The City of Somerton is seeking comments for or against HOME RULE by August 12, 2020 noon. Please send your comments via email to firstname.lastname@example.org
More than half of Arizona cities use home rule, which goes to a vote Nov. 3 in Somerton.
So what is home rule?
Home rule is a provision that allows a city to spend the money it collects from taxes and other sources. It lets the City Council, rather than a nearly 40-year-old state spending formula, decide what local services the community needs.
Home rule puts the budgeting power in the home community, although the City Council must still balance the budget, as required by state law.
Why do we have home rule?
The reason for home rule dates back to 1980, when Arizona voters amended the state Constitution to keep cities' spending in check. The amendment set spending limits that increase with population growth and inflation.
For a city or town to exceed the state-set spending limit, the council could send the home rule provision, formally called an Alternative Expenditure Limitation, to voters every four years.
Most AZ cities use home rule or alternative.
Almost half of Arizona's 91 cities and towns use home rule.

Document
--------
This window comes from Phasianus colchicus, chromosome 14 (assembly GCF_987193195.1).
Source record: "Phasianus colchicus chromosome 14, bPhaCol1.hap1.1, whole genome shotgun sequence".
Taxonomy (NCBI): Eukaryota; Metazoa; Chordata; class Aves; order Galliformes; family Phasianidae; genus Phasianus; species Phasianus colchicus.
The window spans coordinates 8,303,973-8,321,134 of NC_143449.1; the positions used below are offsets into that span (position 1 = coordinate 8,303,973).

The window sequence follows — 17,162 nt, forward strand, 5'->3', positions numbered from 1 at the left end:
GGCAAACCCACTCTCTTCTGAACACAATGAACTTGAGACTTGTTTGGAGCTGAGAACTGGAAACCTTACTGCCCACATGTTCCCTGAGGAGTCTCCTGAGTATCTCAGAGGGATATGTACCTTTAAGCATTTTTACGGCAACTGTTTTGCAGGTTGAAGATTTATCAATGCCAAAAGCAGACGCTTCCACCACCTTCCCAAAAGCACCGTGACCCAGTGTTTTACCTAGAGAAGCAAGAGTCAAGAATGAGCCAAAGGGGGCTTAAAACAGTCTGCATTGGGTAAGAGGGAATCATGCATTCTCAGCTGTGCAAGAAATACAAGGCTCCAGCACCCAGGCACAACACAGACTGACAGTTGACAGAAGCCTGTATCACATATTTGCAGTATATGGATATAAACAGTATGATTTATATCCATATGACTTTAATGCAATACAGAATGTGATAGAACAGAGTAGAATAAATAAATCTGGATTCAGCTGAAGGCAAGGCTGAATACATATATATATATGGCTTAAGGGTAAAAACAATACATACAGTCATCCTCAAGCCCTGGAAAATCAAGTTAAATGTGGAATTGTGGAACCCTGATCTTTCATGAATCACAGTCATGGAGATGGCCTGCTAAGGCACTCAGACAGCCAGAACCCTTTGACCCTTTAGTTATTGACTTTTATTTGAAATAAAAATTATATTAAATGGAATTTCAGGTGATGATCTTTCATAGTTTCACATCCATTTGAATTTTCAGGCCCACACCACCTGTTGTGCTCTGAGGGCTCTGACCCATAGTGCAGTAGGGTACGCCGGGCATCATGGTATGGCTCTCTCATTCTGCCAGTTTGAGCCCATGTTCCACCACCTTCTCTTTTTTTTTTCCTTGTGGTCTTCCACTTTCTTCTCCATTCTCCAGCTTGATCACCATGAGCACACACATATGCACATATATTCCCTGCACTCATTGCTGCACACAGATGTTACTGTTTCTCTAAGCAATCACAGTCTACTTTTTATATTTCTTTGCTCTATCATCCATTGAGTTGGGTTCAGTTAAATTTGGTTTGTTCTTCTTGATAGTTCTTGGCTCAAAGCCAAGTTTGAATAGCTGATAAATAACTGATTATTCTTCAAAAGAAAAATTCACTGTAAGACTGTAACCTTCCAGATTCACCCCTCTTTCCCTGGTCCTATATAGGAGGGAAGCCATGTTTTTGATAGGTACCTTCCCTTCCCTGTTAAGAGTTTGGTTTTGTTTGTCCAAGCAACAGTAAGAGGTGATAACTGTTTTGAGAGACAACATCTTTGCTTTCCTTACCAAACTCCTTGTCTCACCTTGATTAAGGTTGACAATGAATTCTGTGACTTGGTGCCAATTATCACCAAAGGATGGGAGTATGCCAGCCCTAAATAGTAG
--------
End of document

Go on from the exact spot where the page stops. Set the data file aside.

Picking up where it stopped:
Data from the League of Arizona Cities and Towns show:
45 municipalities use home rule like Somerton, including Phoenix, Mesa, Chandler, Bisbee, Tombstone, Avondale, Florence, Gila Bend, and Nogales.
Impact of home rule
Home rule isn't a tax increase, but it allows a city or town to spend the tax or other revenue it has in place.
Somerton voters have agreed to home rule since 2000.
Under a Home Rule Option if approved by the voters, the City estimates it will be allowed to expend approximately
$26,595,000 in 2021-2022, $27,463,000 in 2022-2023, $27,484,000 in 2023-2024 and $27,506,000 in 2024-2025.
Under the state-imposed limitation the City estimates it will be allowed to expend approximately
$13,276,656 in 2021-2022, $13,774,513 in 2022-2023, $14,317,597 in 2023-2024 and $14,883,399 in 2024-2025 for the operation of your local government.